As I left Doha, contemplating the 3-4degC world the next generations will face unless more action is taken, I was reminded of Percy Bysse Shelley’s famous “Ozymandius” which somehow seems apt:

Nothing beside remains. Round the decay
Of that colossal wreck, boundless and bare,
The lone and level sands stretch far away”.

Brother, can you spare $3.10 for a tonne of carbon dioxide? Mr February Oct 18

Join the conversation at Hot Topic

cup of coffee In which Mr February (aka Simon Johnson) looks at the uselessness of the report of the Finance and Expenditure Committee on the Climate Change Response (Emissions Trading and Other Matters) Amendment Bill, people begging on Lambton Quay in Wellington, and the fact that the spot price for a tonne of carbon dioxide is the same as for a flat white.

Have you heard the old Tin Pan Alley song “Brother can you spare a dime?” The experience of poverty and the Depression in America summed up in a popular song. The lyrics were written by Yip Harburg, and the music by Jay Gorney in 1931. The version by Al Jolson is very well known, but I like this version by Charlie Palloy and his Orchestra.

I usually start most weekdays getting off a bus on Lambton Quay. From the bus stop I walk along to work looking forward to the first coffee of the day. I usually note how many people are begging. There are almost always a few people begging on Lambton Quay. Who says NZ is not in a depression? Not Paul Krugman. ‘Brother can you spare a dime’ is alive and well.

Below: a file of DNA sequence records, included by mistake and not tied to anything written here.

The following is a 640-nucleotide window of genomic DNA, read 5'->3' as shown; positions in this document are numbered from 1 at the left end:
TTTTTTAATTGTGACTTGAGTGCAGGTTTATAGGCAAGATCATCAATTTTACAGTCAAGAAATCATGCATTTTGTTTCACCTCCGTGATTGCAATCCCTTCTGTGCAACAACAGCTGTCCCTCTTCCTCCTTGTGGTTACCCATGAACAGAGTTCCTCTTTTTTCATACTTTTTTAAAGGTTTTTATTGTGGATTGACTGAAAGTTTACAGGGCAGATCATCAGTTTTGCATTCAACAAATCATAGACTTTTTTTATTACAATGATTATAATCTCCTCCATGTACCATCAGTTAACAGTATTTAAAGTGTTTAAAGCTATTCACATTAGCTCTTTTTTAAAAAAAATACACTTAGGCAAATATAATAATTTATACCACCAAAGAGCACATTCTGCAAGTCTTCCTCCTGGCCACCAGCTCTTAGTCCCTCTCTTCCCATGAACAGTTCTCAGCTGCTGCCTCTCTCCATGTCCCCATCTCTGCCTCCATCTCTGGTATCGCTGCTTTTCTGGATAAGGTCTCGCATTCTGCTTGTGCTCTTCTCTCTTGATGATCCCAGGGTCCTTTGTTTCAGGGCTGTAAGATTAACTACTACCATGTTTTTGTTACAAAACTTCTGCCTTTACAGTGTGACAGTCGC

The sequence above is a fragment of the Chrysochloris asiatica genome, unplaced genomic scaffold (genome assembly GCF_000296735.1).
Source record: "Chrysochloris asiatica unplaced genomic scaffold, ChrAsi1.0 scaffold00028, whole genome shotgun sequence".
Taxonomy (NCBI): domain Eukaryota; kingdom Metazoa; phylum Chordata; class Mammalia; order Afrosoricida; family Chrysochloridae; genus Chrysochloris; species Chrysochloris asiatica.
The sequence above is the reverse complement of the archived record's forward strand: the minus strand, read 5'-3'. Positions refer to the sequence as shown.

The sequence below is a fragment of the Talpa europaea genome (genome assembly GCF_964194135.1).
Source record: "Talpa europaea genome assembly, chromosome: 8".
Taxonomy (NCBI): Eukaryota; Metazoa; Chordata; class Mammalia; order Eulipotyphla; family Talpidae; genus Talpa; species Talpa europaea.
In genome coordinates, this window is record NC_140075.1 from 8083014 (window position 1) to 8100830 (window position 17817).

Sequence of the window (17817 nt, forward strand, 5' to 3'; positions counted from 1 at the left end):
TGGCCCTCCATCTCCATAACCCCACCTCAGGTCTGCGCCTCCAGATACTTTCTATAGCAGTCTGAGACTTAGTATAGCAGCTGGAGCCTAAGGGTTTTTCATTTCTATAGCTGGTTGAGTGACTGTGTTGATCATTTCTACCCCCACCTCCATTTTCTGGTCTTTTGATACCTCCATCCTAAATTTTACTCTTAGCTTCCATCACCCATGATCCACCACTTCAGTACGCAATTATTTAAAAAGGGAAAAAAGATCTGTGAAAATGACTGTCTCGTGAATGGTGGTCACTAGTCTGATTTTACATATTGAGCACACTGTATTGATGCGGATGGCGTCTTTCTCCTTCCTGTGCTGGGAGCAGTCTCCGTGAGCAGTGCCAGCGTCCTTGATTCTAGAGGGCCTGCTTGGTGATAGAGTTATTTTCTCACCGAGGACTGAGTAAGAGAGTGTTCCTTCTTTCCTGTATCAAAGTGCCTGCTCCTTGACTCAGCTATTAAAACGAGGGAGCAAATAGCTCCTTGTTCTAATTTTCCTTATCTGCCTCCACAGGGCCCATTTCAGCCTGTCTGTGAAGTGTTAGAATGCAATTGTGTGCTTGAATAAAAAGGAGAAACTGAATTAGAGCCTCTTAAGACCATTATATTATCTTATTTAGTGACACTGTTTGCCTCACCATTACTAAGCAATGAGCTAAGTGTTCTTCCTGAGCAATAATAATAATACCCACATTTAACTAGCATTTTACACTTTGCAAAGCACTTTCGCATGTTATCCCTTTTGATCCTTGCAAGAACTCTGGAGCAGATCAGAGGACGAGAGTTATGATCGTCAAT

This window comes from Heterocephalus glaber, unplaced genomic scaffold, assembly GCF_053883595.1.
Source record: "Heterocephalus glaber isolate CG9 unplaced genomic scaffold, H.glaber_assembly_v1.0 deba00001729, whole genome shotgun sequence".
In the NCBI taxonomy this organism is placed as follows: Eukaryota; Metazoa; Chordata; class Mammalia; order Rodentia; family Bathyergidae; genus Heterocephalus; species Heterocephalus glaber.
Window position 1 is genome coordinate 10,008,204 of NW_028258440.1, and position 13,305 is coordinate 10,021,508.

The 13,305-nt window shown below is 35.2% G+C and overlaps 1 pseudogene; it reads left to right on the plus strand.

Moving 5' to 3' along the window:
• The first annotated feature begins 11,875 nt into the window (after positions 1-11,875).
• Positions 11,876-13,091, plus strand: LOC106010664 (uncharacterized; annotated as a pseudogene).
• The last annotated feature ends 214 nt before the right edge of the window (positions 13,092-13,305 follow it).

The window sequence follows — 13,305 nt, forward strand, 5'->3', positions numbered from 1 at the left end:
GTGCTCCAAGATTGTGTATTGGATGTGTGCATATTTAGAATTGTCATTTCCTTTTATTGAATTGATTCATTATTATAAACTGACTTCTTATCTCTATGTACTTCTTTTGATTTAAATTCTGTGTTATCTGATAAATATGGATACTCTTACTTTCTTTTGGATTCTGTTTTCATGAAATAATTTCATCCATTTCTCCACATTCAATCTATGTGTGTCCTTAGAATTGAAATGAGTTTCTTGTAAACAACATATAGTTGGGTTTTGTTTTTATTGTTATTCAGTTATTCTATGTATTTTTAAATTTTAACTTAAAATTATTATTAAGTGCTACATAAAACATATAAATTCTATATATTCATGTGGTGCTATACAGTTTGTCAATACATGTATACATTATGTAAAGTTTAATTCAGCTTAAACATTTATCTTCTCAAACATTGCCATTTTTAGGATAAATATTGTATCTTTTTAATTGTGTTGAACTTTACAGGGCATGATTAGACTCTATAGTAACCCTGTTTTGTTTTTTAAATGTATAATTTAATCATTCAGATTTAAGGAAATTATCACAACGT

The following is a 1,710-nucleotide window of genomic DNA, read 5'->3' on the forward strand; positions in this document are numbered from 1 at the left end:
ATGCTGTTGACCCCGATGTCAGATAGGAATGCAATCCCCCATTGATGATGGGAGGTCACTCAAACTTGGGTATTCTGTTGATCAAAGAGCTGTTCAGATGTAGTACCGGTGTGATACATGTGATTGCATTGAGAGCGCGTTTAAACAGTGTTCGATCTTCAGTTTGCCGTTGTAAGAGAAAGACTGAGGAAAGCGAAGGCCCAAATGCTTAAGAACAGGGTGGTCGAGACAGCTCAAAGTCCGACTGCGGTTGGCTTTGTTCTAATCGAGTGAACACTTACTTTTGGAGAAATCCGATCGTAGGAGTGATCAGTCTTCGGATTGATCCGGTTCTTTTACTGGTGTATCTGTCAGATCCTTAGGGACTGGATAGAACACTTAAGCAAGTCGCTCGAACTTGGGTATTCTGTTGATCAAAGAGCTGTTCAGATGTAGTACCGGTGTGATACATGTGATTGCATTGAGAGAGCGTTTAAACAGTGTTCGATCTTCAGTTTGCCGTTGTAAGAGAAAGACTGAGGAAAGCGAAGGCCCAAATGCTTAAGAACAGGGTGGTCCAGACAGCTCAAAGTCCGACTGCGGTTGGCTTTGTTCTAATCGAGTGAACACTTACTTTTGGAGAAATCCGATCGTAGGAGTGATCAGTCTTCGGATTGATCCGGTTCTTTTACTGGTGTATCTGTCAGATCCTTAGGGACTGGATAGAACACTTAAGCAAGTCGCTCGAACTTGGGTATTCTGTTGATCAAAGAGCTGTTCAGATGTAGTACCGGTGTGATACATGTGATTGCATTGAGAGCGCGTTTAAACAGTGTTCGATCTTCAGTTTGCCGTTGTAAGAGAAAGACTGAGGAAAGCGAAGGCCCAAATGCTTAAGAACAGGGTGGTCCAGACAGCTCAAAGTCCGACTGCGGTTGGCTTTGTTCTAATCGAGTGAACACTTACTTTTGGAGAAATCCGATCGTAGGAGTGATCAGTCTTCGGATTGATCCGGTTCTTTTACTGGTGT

Except it’s sad cardboard signs saying ‘Homeless and need help’. Also it’s at least $3 to $4 for a coffee, not a dime. Not for a long time.

The other price that’s less than the cost of a flat white is the spot price of carbon dioxide in NZ. Carbon trader OMF reports spot prices each day at CommTrade Carbon. Guess what? The last trade of a New Zealand Unit (a tonne of carbon dioxide) was $3.10.

The declining price of the NZU

OMF also display a chart. It shows the collapse of the international carbon market reflected in our own plucky little battler NZ emissions trading scheme. Can any sane person look at this chart and reach any other conclusion than the NZ emissions trading scheme has completely failed?

OMF originally committed the chart sin of not starting the vertical (price) axis at $0. However, reality has intruded. As the New Zealand Unit (NZU) price has relentlessly approached $0, they keep having to move the bottom of their chart closer to zero. That would almost be a small bit of humour in a pretty sad story. If it wasn’t the empirical nail in the coffin of pricing greenhouse gas emissions via a NZ emissions trading scheme.

If the $3.10/tonne NZU price is the nail in the coffin, the death notice must be the report of the Finance and Expenditure Select Committee on the Climate Change Response (Emissions Trading and Other Matters) Amendment Bill, released yesterday

This is the National Government’s bill to further weaken the NZ Emissions Trading Scheme. You know, indefinitely delay the entry of agriculture, make the half-price “two-for-one” transition discount permanent. If you can quickly recover your will to live after digesting 30 pages of bureaucratic and political policy denial and excuse-making, download and read the 117-page report.

Otherwise, just read Patrick Smellie’s analysis: “No restrictions on foreign-sourced carbon credits confirmed”